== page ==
Let $K$ be a quadratic field, and $E/K$ a non-CM elliptic curve with a $K$-rational $p$-isogeny, for $p$ a prime. I would like to say the following:

For large enough $p$, the $j$-invariant $j(E)$ must be in $O_K$.

I would also like to know exactly how large $p$ must be. (This lower bound may very well not depend on $K$.)

The above is indeed true when $K$ is replaced with $\mathbb{Q}$; 37 is definitely large enough; (though the true bound may be as small as 17. EDIT: Actually, it's 19. See the comments.)

Corollary 4.3 in Mazur's article [1] gives me hope that the above may be true. Assuming condition A (which I'll describe presently), it says (for my set-up) that the only primes which can divide the denominator of the $j$-invariant are the primes above 2 and 3; (moreover, if 3 doesn't ramify in $K$, then it's only the primes above 2 that need concern us).

Condition A is that $J_0(p)$, the jacobian of the modular curve $X_0(p)$, possesses an "optimal quotient" whose Mordell-Weil rank over $K$ is zero.

So I guess I'm hoping for two things:

  1. That these small primes can be dealt with (i.e. for $p$ large enough, they don't arise in the denominator of $j$); and

  2. Condition A can be removed after all of these years (at least for $p$ large enough).

EDIT (after comments from Felipe Voloch and Noam Elkies): Merel's "winding quotient" has rank 0 over $\mathbb{Q}$; but I don't think it will have rank zero over every quadratic field. I also don't know over which quadratic fields the winding quotient has rank zero.

Noam Elkies is quite right that the desired result is "vacuously true", since it is known (by work of Momose, Theorem B in [2]) that there are only finitely many $p$ for which there is a $K$-rational $p$-isogeny. However, I'd still like a more direct approach to the lower bound question, not using Momose's much stronger result, if there is one…

[1]: Mazur, B. "Rational Isogenies of Prime Degree". Inventiones, 1978.

[2]: Momose, F. "Isogenies of Prime Degree over Number Fields". Compositio, 1995

  • $\begingroup$ Doesn't the work of Merel answer your question? At least it provides an optimal quotient. See mathoverflow.net/questions/62950/… $\endgroup$ Aug 30, 2012 at 19:41
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    $\begingroup$ If $E$ has an isogeny, which is not multiplication by an integer, then $E$ is CM (over $\bar K$). See for instance Silverman, III, Cor. 9.4 p. 102 of "Arithmetic of elliptic curves". But this seems to contradict your hypothesis. $\endgroup$ Aug 30, 2012 at 19:44
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    $\begingroup$ Well for large enough $p$ there shouldn't be such an isogeny at all, so the desired result should be vacuously true... Anyway over ${\bf Q}$ it is not quite enough to take $p=17$ (the 17-isogeny mentioned in modular.math.washington.edu/Tables/antwerp/table1/small_80.jpg involves curves with multiplicative reduction at $2$), but $p=19$ is sufficiently large. $\endgroup$ Aug 30, 2012 at 19:49
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    $\begingroup$ @ Damian Rössler the isogeny need not be between $E$ and $E$ itself. $\endgroup$ Aug 30, 2012 at 19:50
  • $\begingroup$ Sorry, I understand the meaning of $p$-isogeny now. Forget my comment. $\endgroup$ Aug 30, 2012 at 19:55

1 Answer 1


If you are given K, and you want to find a p such that J_0(p) has a rank-0 quotient over K, you might try proceeding as follows. Let $\chi$ be the quadratic twist whose kernel is the Galois group of K. Then what you really want is to show that there exists a newform f in S_2(p) with the property that both the corresponding quotient A_f and its twist by $\chi$ have rank 0. This follows if you know that both $L(f,1)$ and $L(f \times \chi, 1)$ are nonzero. Why should there be any such f? One way to get at this is by averaging the quantity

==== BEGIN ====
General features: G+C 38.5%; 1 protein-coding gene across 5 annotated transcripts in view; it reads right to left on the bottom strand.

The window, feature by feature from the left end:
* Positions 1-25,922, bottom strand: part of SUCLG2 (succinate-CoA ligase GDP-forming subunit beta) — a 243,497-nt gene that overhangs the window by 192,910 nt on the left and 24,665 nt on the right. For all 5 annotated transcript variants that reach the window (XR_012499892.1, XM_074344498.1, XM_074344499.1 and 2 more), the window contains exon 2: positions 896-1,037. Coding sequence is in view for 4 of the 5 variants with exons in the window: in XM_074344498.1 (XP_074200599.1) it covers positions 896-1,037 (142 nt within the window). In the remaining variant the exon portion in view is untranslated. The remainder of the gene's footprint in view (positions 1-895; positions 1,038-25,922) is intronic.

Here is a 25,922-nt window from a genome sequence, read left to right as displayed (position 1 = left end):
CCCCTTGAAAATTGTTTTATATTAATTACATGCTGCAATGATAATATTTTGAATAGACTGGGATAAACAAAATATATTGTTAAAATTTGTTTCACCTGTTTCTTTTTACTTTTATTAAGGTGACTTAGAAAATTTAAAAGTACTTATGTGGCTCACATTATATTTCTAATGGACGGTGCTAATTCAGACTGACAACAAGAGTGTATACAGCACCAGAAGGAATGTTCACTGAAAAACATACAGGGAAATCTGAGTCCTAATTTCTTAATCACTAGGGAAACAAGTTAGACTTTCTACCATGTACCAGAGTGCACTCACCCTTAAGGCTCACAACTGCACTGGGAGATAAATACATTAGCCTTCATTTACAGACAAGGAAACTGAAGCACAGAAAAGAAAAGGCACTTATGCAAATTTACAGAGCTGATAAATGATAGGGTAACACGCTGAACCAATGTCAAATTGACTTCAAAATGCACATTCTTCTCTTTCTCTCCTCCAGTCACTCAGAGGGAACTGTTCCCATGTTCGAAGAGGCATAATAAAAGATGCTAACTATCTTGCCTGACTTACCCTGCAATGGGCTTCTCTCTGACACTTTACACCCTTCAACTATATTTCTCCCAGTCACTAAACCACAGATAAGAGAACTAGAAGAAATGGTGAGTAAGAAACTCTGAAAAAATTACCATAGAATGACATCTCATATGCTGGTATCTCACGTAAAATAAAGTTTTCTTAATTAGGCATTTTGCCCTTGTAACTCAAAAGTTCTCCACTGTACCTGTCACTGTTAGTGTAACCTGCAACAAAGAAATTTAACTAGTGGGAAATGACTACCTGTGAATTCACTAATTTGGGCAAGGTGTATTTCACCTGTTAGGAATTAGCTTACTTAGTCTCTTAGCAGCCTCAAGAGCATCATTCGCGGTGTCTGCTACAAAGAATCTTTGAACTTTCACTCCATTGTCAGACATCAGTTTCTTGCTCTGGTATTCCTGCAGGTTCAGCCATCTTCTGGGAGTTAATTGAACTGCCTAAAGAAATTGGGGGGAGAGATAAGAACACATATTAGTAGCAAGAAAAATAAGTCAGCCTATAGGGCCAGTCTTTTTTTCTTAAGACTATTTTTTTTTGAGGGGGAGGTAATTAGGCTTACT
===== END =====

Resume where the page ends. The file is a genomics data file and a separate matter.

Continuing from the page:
$L(f,1) L(f \times \chi, 1)$

over the an orthogonal basis of cuspforms f for S_2(p). Often there's a nice analytic way to estimate this average as

something that's not zero + something that decays with p

which means that, for sufficiently large p (usually explicit) the average is not 0, which means that one of the guys being averaged is not zero, which means that you have a quotient which does what you want. See the recent paper of Michel and Ramakrishnan, and the papers it cites, to see how the method works:



Momose's argument actually doesn't go via this route; he uses the same quotient A of J_0(p) that Mazur does. As you note, this quotient has rank 0 over Q but not over K. But that's OK; Momose's argument (which goes back to Kamienny) involves mapping the symmetric square of X_0(p), not X_0(p) itself, into A. And a point on X_0(p) over ANY quadratic field gives a Q-rational point on the symmetric square.

  • $\begingroup$ Thank you for your answer JSE, this approach is indeed very interesting. I've meanwhile realised that Mazur himself proved the existence of a rank zero quotient over imaginary quadratic fields at primes inert in the field. The approach you outline however would work for real quadratic fields also. Thanks again! $\endgroup$ Sep 7, 2012 at 8:50
  • $\begingroup$ The L-function part of this answer will not work. As is for example mentioned on page 1 of ams.org/journals/proc/2013-141-08/S0002-9939-2013-11532-7/…. If you twist a newform $f \in S_2(p)$ by a quadratic character $\chi$ of conductor then the sign changes by a factor of $\chi(p)$. In particular if $\chi(p)=-1$ then the functional equations of $f$ and $f \times \chi$ have opposing signs, and hence $L(f,1)L(f \times \chi,1)$ will be zero for all newfors in $S_2(p)$. Maybe that it will produce something if $\chi(p)=1$. The "But note" part however is great! $\endgroup$ Nov 3, 2021 at 19:08

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